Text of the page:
PHOENIX (CN) – A federal judge has refused to throw out a lawsuit against Arizona for denying driver’s licenses to immigrants protected from deportation due to domestic violence against them.
According to the proposed class action filed this past September, the state used a 2012 executive order signed by then-Gov. Jan Brewer to deny driver’s licenses to immigrants exempt from deportation.
Brewer, a Republican, issued the order after then-President Barack Obama announced that undocumented immigrants brought to the United States as minors and meeting certain criteria would receive temporary relief from deportation under the Deferred Action for Childhood Arrivals, or DACA.
In the order, Brewer said DACA did not give the immigrants “any lawful or authorized status” and did not provide them entitlement to public benefits like driver’s licenses.
The Arizona Dream Act Coalition challenged Brewer’s order, which the Ninth Circuit ruled illegally usurped an “exclusive federal authority.”
The state claimed the plaintiffs in this lawsuit lacked standing to bring their claims because they were actually eligible for Arizona driver’s licenses.
U.S. District Judge David Campbell found there was standing, however, since four of the plaintiffs were denied licenses.
“Arizona was trying to throw out the case, and the judge told them that no, this case is going to move forward,” said Victor Viramontes, an attorney for the plaintiffs and the Mexican American Legal Defense and Educational Fund in Los Angeles.
The state conceded the denials were due to employment documents presented by the plaintiffs that showed deferred status due to domestic violence but were “not alone sufficient to show authorized presence and obtain an Arizona driver’s license.” Immigrants with other types of deferred status were granted driver’s licenses though, Campbell said in the Jan. 26 ruling.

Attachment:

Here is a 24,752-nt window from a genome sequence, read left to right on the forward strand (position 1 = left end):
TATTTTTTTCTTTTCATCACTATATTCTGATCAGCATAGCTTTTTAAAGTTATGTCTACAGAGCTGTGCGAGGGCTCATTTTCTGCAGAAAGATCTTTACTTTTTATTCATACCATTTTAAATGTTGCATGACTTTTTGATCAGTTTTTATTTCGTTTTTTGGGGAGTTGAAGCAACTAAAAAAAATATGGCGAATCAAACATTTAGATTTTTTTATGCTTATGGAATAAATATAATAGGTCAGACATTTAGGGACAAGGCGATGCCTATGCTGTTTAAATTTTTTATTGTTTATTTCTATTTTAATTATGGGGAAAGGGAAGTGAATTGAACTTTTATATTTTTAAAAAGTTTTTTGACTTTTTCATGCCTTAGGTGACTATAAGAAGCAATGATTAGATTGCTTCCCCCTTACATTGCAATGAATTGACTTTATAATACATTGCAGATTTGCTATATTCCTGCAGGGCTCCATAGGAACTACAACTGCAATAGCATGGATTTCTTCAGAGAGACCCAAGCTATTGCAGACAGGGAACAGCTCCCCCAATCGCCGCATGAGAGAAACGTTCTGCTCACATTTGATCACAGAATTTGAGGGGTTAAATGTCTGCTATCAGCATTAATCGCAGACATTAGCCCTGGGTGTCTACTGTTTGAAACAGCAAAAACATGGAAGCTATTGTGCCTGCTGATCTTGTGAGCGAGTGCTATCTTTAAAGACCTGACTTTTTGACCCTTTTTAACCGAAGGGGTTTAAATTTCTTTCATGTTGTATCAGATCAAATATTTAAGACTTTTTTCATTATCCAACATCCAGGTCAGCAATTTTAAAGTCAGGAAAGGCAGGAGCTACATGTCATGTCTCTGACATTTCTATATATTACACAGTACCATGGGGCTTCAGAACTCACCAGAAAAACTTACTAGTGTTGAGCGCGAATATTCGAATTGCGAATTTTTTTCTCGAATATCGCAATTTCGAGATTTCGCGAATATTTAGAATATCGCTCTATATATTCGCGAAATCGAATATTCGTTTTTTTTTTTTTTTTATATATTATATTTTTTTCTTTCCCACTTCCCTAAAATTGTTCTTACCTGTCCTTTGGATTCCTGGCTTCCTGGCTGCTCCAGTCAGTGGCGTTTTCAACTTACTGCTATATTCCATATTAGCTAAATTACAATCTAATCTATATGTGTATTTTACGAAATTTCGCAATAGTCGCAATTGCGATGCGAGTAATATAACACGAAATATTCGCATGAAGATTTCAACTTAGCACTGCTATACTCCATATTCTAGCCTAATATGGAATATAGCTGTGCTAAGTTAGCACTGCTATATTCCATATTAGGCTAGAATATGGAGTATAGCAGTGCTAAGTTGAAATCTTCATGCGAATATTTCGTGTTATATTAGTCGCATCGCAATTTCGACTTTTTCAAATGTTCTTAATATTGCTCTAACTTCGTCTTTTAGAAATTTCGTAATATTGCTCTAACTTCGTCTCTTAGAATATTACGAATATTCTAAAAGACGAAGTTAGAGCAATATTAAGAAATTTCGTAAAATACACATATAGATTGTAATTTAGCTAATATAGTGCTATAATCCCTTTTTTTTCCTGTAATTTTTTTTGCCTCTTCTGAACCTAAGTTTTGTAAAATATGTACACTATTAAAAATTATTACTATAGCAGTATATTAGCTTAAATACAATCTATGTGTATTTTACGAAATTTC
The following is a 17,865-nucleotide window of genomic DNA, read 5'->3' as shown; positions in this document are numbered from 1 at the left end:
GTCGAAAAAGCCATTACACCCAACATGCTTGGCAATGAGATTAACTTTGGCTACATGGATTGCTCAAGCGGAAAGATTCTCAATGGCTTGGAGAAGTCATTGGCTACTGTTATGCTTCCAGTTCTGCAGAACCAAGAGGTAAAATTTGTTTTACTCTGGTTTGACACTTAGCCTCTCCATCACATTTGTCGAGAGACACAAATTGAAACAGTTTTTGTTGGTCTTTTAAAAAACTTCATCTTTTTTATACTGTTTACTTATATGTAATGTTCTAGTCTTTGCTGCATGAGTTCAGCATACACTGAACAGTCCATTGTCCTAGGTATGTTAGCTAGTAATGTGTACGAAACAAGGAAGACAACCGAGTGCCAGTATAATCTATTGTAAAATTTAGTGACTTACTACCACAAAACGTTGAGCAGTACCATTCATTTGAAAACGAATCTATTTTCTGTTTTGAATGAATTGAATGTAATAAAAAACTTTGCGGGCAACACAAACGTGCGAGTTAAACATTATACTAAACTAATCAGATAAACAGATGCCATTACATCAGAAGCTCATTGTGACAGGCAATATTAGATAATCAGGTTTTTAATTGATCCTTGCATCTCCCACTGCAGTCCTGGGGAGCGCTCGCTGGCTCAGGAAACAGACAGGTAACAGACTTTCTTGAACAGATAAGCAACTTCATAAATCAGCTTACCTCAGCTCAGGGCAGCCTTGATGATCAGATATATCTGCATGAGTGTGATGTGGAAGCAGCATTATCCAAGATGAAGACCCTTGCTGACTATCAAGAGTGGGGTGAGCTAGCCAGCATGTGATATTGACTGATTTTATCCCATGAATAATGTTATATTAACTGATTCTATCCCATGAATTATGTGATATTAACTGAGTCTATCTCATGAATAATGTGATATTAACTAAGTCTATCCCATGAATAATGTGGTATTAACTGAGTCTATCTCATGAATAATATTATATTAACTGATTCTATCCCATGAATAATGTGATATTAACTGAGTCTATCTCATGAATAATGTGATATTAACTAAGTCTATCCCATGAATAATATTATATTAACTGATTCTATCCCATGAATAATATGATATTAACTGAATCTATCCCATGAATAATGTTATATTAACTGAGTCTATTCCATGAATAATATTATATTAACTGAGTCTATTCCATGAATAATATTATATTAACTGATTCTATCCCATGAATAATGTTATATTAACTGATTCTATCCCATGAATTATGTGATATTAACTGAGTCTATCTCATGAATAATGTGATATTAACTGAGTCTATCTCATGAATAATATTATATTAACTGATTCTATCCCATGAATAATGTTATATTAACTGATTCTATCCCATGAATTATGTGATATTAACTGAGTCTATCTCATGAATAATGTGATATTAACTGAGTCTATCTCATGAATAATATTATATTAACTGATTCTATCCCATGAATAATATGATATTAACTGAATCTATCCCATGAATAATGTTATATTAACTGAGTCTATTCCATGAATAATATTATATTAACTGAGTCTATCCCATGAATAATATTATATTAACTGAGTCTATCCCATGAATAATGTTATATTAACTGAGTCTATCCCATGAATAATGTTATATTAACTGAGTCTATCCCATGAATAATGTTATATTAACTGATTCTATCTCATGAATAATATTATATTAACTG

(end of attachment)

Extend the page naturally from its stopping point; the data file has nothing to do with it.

While the state said these individuals were eligible for driver’s licenses under state policy, it could not provide evidence of where a person could go to learn about these policies.
“In short, plaintiffs have alleged that ADOT’s policy denies them licenses, and defendants have not shown a public policy to the contrary,” Campbell found.
Invitations by the state for the plaintiffs to come to the Arizona Department of Transportation to get driver’s licenses also does not render the proposed class action moot.
“(T)he Ninth Circuit has made clear that a defendant’s offer to fully satisfy the claims of named plaintiffs will not moot a class action or prevent the plaintiffs from seeking class certification,” Campbell said.
Viramontes told Courthouse News that while Campbell allowed the “status quo” to remain the same, he did acknowledge the plaintiffs have a claim.
“There is nothing that the judge said that indicated what the state was doing is legal,” Viramontes said.
Campbell granted the state time to conduct discovery before he rules on a motion for class certification or preliminary injunction.
He also denied dismissal of current Gov. Doug Ducey. While Ducey did not execute Brewer’s order, Campbell found the plaintiffs “brought suit against Gov. Ducey in his official capacity, rendering irrelevant whether he or one of his predecessors issued the executive order.”
An attorney for the state did not respond to a request for comment.